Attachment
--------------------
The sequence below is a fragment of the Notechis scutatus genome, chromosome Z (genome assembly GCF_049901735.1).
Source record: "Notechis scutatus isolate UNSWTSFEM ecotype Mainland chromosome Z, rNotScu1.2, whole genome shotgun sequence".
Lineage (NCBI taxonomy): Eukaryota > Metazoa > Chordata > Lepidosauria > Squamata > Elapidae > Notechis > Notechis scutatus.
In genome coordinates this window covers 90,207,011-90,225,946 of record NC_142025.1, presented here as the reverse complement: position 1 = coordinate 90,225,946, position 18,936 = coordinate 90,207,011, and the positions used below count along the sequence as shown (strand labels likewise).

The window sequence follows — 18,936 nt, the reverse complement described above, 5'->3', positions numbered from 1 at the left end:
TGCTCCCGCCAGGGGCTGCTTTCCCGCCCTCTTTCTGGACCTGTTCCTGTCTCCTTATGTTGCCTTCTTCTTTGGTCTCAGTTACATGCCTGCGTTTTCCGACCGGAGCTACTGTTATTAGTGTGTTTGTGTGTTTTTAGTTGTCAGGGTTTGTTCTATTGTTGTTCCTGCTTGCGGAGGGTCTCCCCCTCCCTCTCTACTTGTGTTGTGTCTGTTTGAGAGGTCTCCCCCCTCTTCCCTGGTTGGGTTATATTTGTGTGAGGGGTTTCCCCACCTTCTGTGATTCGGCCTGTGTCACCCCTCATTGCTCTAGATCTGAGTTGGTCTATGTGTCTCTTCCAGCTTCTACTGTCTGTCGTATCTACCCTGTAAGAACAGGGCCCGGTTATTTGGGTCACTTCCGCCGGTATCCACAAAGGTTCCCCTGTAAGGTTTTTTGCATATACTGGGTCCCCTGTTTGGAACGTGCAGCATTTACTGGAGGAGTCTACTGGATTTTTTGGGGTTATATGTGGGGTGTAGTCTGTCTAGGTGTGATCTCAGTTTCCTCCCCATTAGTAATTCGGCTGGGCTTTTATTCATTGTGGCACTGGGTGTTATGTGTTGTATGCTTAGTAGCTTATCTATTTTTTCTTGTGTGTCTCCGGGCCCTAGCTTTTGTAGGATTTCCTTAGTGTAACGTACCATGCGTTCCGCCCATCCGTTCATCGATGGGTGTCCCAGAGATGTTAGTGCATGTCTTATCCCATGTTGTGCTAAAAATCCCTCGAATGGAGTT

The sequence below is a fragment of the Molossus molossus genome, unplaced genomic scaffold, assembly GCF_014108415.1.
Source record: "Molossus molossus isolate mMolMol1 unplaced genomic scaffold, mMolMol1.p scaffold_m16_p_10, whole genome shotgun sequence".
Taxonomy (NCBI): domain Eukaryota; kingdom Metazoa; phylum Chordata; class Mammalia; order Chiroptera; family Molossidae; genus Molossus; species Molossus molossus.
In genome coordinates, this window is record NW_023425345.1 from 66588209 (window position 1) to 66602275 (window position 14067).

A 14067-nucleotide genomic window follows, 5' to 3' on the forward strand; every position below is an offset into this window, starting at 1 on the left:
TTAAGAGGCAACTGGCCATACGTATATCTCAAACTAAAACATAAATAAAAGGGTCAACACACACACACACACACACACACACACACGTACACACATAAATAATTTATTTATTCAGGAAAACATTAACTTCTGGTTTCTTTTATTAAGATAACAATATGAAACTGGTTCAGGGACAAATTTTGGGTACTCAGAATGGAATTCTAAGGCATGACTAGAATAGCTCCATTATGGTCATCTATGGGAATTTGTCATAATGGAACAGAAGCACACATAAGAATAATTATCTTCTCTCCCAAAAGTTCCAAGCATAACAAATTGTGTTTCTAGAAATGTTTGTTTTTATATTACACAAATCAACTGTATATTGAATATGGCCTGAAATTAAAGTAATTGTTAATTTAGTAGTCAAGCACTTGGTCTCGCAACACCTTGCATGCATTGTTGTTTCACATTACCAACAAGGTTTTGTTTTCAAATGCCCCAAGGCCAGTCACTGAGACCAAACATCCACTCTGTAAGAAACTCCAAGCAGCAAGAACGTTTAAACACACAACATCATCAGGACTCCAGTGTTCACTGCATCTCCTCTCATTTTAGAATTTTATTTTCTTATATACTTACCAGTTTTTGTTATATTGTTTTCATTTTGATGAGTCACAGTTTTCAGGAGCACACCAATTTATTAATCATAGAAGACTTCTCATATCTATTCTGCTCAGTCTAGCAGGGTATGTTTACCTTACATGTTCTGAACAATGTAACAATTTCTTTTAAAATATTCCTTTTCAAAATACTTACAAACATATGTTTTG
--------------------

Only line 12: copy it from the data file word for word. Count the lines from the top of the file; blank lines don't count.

TTAAGAGGCAACTGGCCATACGTATATCTCAAACTAAAACATAAATAAAAGGGTCAACACACACACACACACACACACACACACACGTACACACATAAATAATTTATTTATTCAGGAAAACATTAACTTCTGGTTTCTTTTATTAAGATAACAATATGAAACTGGTTCAGGGACAAATTTTGGGTACTCAGAATGGAATTCTAAGGCATGACTAGAATAGCTCCATTATGGTCATCTATGGGAATTTGTCATAATGGAACAGAAGCACACATAAGAATAATTATCTTCTCTCCCAAAAGTTCCAAGCATAACAAATTGTGTTTCTAGAAATGTTTGTTTTTATATTACACAAATCAACTGTATATTGAATATGGCCTGAAATTAAAGTAATTGTTAATTTAGTAGTCAAGCACTTGGTCTCGCAACACCTTGCATGCATTGTTGTTTCACATTACCAACAAGGTTTTGTTTTCAAATGCCCCAAGGCCAGTCACTGAGACCAAACATCCACTCTGTAAGAAACTCCAAGCAGCAAGAACGTTTAAACACACAACATCATCAGGACTCCAGTGTTCACTGCATCTCCTCTCATTTTAGAATTTTATTTTCTTATATACTTACCAGTTTTTGTTATATTGTTTTCATTTTGATGAGTCACAGTTTTCAGGAGCACACCAATTTATTAATCATAGAAGACTTCTCATATCTATTCTGCTCAGTCTAGCAGGGTATGTTTACCTTACATGTTCTGAACAATGTAACAATTTCTTTTAAAATATTCCTTTTCAAAATACTTACAAACATATGTTTTG